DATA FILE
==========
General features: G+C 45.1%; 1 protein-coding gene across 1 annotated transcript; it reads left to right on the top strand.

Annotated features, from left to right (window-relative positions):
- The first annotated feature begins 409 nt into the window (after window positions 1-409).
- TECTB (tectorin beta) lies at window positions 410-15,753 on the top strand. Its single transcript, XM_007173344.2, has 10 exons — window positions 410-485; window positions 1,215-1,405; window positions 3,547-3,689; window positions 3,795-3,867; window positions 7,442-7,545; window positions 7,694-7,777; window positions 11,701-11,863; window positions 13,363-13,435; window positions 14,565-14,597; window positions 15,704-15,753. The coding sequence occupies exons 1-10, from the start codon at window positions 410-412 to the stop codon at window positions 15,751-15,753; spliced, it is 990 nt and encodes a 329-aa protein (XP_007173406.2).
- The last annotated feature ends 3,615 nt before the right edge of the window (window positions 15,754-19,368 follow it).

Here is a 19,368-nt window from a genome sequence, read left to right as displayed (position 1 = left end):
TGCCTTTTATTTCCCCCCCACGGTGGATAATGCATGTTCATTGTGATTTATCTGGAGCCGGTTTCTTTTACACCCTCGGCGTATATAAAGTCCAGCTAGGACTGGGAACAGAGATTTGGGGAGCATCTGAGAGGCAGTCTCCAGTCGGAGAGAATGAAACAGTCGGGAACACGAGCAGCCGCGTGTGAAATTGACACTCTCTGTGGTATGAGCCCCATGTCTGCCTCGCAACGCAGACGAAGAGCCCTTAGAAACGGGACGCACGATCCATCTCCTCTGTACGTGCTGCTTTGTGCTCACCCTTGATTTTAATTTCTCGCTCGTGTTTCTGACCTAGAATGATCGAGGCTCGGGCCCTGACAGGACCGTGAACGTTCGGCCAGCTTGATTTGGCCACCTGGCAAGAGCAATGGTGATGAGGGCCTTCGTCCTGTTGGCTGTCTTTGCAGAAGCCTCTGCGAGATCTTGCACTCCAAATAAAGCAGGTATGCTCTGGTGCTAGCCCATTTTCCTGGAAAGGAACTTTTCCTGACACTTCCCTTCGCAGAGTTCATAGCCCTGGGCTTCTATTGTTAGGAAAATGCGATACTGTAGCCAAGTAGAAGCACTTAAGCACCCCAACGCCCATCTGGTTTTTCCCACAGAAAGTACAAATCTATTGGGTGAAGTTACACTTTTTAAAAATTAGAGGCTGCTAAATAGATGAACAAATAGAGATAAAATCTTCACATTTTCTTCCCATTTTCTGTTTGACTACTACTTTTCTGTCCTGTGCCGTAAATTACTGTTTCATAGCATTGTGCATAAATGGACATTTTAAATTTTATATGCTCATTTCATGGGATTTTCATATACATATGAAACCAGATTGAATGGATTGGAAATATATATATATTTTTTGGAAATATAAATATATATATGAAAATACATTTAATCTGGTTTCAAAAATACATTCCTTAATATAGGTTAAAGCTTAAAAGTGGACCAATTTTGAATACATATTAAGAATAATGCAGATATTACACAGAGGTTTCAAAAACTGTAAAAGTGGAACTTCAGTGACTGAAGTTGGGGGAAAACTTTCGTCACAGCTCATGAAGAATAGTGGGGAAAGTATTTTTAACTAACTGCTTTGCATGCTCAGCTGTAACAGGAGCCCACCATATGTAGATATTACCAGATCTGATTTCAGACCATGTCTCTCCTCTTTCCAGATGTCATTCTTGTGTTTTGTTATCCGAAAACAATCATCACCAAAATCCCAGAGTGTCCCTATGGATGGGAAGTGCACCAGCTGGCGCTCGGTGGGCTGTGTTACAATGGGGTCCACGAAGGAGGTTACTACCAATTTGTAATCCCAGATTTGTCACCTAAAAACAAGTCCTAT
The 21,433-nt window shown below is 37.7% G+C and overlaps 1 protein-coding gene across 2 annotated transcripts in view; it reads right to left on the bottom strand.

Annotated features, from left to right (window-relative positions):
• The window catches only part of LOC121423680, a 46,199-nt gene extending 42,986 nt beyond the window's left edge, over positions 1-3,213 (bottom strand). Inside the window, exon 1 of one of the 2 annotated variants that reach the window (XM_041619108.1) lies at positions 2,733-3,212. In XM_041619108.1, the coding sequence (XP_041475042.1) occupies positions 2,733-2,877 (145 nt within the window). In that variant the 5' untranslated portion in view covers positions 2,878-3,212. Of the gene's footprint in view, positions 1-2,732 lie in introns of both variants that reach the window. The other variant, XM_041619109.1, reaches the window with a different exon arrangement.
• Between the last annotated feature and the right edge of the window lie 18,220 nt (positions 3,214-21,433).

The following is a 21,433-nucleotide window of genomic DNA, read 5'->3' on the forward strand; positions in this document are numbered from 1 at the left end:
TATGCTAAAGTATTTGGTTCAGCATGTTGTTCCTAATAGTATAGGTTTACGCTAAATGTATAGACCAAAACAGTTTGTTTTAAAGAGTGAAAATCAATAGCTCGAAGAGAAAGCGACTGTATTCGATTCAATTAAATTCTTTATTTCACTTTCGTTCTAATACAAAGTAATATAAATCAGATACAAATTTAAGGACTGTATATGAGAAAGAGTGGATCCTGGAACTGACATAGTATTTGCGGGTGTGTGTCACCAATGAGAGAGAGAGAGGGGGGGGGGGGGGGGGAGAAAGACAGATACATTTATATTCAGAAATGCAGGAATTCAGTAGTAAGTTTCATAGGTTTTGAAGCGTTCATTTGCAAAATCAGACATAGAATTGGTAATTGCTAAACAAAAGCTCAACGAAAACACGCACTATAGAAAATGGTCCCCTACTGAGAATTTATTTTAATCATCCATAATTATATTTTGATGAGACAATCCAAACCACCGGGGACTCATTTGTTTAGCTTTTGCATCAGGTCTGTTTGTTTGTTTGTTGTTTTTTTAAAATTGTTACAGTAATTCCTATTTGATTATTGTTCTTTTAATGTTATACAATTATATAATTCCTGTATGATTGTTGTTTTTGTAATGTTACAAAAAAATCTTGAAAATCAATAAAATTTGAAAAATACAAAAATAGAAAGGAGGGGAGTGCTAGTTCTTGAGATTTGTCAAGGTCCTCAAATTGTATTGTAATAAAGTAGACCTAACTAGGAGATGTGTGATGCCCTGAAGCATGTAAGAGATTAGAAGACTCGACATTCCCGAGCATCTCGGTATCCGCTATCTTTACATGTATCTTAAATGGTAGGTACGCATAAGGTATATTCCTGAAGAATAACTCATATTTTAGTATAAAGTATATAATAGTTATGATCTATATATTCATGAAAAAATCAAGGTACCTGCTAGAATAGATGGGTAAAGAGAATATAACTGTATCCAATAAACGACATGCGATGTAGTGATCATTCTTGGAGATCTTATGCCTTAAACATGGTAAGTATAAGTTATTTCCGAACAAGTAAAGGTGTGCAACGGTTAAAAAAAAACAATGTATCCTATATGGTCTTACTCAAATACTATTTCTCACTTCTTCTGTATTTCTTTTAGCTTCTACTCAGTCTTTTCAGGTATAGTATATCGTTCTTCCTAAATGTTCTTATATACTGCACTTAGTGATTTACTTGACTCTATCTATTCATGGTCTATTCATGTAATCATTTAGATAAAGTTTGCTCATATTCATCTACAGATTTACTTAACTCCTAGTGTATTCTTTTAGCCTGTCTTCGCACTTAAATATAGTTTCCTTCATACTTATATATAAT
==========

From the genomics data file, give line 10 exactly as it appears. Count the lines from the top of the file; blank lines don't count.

• The window catches only part of LOC121423680, a 46,199-nt gene extending 42,986 nt beyond the window's left edge, over positions 1-3,213 (bottom strand). Inside the window, exon 1 of one of the 2 annotated variants that reach the window (XM_041619108.1) lies at positions 2,733-3,212. In XM_041619108.1, the coding sequence (XP_041475042.1) occupies positions 2,733-2,877 (145 nt within the window). In that variant the 5' untranslated portion in view covers positions 2,878-3,212. Of the gene's footprint in view, positions 1-2,732 lie in introns of both variants that reach the window. The other variant, XM_041619109.1, reaches the window with a different exon arrangement.